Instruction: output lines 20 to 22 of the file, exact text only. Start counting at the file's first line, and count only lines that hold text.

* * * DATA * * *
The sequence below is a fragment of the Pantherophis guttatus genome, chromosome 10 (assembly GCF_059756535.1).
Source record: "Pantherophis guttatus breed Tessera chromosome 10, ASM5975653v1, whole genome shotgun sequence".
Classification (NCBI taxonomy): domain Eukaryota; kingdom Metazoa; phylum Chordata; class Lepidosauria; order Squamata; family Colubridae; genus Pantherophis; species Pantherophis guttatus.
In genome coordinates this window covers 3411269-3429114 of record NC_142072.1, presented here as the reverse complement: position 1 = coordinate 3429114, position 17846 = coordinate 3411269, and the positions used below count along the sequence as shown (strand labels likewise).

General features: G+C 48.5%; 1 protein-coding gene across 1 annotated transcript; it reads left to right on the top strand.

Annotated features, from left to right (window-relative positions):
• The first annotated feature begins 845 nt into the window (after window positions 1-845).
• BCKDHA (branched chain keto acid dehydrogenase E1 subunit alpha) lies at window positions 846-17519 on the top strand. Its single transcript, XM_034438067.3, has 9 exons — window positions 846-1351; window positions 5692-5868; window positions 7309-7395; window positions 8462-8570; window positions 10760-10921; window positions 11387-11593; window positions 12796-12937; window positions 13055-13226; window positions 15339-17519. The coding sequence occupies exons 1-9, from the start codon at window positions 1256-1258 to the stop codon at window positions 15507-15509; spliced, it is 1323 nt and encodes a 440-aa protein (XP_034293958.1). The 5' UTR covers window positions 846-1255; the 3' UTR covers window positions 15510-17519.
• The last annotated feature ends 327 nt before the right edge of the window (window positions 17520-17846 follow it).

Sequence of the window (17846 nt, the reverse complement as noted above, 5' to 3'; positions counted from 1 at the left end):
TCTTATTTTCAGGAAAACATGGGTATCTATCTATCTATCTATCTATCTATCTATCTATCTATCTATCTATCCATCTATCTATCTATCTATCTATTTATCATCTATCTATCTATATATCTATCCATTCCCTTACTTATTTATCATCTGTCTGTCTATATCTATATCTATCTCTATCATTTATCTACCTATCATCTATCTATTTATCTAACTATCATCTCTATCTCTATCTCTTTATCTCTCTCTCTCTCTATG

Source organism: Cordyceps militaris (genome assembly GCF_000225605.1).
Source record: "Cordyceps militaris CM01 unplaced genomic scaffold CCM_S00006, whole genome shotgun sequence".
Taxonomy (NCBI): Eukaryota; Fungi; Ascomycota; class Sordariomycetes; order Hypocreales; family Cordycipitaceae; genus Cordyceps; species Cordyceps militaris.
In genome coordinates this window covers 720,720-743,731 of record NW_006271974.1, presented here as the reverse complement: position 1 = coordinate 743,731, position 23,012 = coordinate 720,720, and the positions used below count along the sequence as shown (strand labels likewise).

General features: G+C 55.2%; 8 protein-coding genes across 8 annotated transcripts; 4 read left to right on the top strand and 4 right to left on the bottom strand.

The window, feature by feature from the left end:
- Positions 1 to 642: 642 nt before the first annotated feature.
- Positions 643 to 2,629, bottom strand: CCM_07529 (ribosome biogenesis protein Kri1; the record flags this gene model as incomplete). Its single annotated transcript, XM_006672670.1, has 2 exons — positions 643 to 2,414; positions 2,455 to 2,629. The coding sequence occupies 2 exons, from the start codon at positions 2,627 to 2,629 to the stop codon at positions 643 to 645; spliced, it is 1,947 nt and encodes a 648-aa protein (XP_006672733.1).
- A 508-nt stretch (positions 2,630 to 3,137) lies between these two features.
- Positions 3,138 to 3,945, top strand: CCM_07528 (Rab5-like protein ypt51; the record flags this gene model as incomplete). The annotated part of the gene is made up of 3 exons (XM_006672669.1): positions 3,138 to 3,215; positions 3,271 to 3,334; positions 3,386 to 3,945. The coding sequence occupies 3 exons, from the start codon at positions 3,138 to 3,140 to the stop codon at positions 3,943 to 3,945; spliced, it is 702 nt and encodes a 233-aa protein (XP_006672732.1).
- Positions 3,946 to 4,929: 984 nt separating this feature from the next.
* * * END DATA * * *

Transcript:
- A 508-nt stretch (positions 2,630 to 3,137) lies between these two features.
- Positions 3,138 to 3,945, top strand: CCM_07528 (Rab5-like protein ypt51; the record flags this gene model as incomplete). The annotated part of the gene is made up of 3 exons (XM_006672669.1): positions 3,138 to 3,215; positions 3,271 to 3,334; positions 3,386 to 3,945. The coding sequence occupies 3 exons, from the start codon at positions 3,138 to 3,140 to the stop codon at positions 3,943 to 3,945; spliced, it is 702 nt and encodes a 233-aa protein (XP_006672732.1).
- Positions 3,946 to 4,929: 984 nt separating this feature from the next.